Transport: changes needed for less congestion
Trucks play an important role in Belgium’s mobility problem. There are a lot of trucks on the road, and many of them are empty, the rest only half full. A solution could be to load them more efficiently, but that’s not an easy task.
Meanwhile, the night opening of the PSA container terminal in Antwerp has been suspended. Night opening was only started last week to alleviate traffic on the congested Antwerp roads. But at the moment the solution is too expensive to be viable.
It’s an astonishing observation: a quarter of all trucks driving on the Belgian roads is empty. The remainder has a load rate of only 57%. Although those figures from the World Economic Forum date from 2009, they are still accurate, according to specialists.
Very inefficient and the situation unnecessarily leads to more trucks, causing more congestion. The main causes are strict regulations on cargo, the balance of trade in favor of export, and the lack of trust to group cargo of different companies.
Although the solution might seem simple, just load more into trucks, it is not. While transport companies want to increase the cargo per truck, they are often hindered by strict legal limitations.
Balance of trade
“Even if you transport cars, you might drive to the Port of Zeebrugge full, but from there deliver cars to a dealer in Sint-Niklaas less than full,” Verkinderen adds.
Another reason for half-empty trucks is Belgium’s uneven balance of trade, with more export than import. “Flanders exports twice as many goods to the UK than it imports from the country,” says Wouter Dewulf, transport economist at the University of Antwerp. “Trucks go to the UK full of goods and return only half full.”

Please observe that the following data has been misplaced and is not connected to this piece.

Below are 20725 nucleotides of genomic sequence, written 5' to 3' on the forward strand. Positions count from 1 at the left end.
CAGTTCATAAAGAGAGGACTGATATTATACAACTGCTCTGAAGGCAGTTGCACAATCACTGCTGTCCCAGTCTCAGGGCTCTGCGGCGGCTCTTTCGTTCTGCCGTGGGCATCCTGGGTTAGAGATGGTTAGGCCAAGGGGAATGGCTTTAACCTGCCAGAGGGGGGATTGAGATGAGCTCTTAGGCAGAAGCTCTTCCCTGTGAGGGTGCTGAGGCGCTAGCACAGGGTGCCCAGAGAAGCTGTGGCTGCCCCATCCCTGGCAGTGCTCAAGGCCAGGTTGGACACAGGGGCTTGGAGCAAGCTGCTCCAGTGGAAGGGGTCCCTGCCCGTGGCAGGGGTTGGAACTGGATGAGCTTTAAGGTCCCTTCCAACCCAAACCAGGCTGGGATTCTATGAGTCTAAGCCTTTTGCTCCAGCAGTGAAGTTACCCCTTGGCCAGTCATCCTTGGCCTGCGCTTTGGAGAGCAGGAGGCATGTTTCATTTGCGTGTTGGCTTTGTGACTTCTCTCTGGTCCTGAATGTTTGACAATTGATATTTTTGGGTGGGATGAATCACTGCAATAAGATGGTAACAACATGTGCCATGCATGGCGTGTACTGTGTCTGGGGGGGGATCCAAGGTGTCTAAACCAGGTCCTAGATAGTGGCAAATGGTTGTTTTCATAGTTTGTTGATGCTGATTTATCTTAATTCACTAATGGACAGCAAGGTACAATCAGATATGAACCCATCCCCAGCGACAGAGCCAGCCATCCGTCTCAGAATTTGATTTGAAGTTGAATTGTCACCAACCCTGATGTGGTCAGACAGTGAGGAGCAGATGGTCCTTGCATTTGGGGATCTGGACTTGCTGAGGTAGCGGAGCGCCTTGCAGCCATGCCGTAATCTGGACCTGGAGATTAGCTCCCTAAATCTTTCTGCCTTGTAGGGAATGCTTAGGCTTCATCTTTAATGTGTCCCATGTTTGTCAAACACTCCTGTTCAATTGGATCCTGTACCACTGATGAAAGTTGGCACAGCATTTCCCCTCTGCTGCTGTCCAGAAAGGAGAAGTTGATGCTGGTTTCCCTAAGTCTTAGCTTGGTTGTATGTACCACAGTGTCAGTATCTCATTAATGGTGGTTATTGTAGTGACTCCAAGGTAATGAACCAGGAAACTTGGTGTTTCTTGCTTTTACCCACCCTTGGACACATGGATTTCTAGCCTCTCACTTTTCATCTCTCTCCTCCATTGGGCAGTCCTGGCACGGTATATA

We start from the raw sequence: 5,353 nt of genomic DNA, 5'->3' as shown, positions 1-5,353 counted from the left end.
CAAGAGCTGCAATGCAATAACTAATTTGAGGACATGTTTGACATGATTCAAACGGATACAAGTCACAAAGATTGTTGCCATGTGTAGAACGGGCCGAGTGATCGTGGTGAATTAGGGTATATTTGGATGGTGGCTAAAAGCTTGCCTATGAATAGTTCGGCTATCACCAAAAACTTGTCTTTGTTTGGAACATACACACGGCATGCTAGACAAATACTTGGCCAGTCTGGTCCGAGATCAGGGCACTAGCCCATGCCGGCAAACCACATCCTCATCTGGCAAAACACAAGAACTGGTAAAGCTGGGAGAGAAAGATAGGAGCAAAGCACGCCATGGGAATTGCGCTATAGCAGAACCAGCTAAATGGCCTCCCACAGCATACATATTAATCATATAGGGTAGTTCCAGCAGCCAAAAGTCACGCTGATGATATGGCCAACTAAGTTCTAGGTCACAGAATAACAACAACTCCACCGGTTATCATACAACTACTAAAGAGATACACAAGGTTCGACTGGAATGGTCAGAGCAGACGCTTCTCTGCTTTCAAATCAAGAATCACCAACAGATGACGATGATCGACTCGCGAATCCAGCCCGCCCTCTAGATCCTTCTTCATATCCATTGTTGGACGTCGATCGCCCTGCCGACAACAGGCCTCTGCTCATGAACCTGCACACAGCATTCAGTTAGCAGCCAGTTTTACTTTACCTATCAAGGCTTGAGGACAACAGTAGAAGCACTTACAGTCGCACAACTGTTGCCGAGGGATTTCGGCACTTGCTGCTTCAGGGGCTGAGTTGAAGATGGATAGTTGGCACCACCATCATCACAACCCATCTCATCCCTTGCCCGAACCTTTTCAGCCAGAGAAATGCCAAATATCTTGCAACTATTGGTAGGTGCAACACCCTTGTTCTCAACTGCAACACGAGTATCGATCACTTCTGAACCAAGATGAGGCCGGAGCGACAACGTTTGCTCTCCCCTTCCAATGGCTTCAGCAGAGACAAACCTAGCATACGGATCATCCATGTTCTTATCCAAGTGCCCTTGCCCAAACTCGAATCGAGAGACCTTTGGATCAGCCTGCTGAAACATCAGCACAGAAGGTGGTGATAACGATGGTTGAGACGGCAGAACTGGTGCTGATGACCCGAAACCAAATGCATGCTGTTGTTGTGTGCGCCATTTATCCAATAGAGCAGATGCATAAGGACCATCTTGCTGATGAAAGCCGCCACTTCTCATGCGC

“A hefty increase of the road-pricing for trucks would mean less but better-loaded trucks on the road,” says Thierry Vanelslander, another Transport economist at the Antwerp University.
Vanelslander emphasizes ‘hefty’. “When transport costs go up by 1%, only 0,1% less will be transported over the road. The road-pricing should also be differentiated, lower during the night. It will stimulate companies to spread their transports better. Higher road-pricing will also make companies bundle their flow of goods.”
Vanelslander feels that an increase in road-pricing for trucks is not enough. “There also has to be a system of road-pricing for cars. Otherwise, there will be more cars instead of trucks.” The chance that a better-developed system for road-pricing will soon be a reality is small. Most political parties seem to have buried the idea for car road-pricing.
But if the government can’t tackle congestion, maybe companies could do it themselves. “Talks with suppliers that deliver to our distribution centers are ongoing about how they can run their trucks as full as possible,” says Hanne Poppe, spokesperson for retailer Colruyt Group.
“We want to be a pioneer. We already have collaborations with thirty suppliers from the food industry that bundle their deliveries to our distribution centers. More suppliers will follow this month,” Poppe adds.
Night terminal too expensive
Meanwhile, one of the solutions for congestion in Antwerp, the night opening of container terminals on the right bank, has been suspended. Transport finds it too expensive, so the system doesn’t work. Harbour authorities and transport federations will get together to discuss.
From the start of the night opening, there was criticism. Transporters had to pay 2,34 euros to pick up a container, even during the day. Although there was an agreement before the start, they feel they are not responsible for those costs but have to pay for them anyway.
For the night opening of the container terminal on the left bank, in place since 2017, nothing changes. Not even at MPET, in which PSA participates. There, transporters don’t have to pay to get containers.
“We support every attempt to go to broader opening hours,” says Lode Verkinderen (TLV). “Mobility will not get easier in the years to come. But every party will need to take its responsibility. PSA wants transporters to pay the additional cost for the night shift, even when they come in during the day. But the margins are small, we can’t bear those costs.”